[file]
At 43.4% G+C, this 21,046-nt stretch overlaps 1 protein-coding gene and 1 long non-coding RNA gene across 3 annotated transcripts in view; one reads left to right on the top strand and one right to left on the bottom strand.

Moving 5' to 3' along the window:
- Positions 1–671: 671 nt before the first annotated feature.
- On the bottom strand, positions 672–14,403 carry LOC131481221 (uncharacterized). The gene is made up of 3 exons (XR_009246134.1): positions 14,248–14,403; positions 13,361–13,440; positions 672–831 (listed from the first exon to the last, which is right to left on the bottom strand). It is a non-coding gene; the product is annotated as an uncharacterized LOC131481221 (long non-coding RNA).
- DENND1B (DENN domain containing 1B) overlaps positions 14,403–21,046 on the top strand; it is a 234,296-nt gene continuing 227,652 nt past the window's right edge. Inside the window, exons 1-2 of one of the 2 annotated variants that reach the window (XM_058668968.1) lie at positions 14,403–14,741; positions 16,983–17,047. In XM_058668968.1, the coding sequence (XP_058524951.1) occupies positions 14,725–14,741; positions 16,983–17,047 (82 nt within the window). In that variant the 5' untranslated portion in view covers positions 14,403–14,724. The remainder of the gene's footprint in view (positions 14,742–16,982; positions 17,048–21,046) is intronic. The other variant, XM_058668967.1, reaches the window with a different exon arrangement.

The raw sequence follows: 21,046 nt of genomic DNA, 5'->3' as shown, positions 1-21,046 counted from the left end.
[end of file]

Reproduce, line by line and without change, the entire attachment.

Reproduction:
At 43.4% G+C, this 21,046-nt stretch overlaps 1 protein-coding gene and 1 long non-coding RNA gene across 3 annotated transcripts in view; one reads left to right on the top strand and one right to left on the bottom strand.

Moving 5' to 3' along the window:
- Positions 1–671: 671 nt before the first annotated feature.
- On the bottom strand, positions 672–14,403 carry LOC131481221 (uncharacterized). The gene is made up of 3 exons (XR_009246134.1): positions 14,248–14,403; positions 13,361–13,440; positions 672–831 (listed from the first exon to the last, which is right to left on the bottom strand). It is a non-coding gene; the product is annotated as an uncharacterized LOC131481221 (long non-coding RNA).
- DENND1B (DENN domain containing 1B) overlaps positions 14,403–21,046 on the top strand; it is a 234,296-nt gene continuing 227,652 nt past the window's right edge. Inside the window, exons 1-2 of one of the 2 annotated variants that reach the window (XM_058668968.1) lie at positions 14,403–14,741; positions 16,983–17,047. In XM_058668968.1, the coding sequence (XP_058524951.1) occupies positions 14,725–14,741; positions 16,983–17,047 (82 nt within the window). In that variant the 5' untranslated portion in view covers positions 14,403–14,724. The remainder of the gene's footprint in view (positions 14,742–16,982; positions 17,048–21,046) is intronic. The other variant, XM_058668967.1, reaches the window with a different exon arrangement.

The raw sequence follows: 21,046 nt of genomic DNA, 5'->3' as shown, positions 1-21,046 counted from the left end.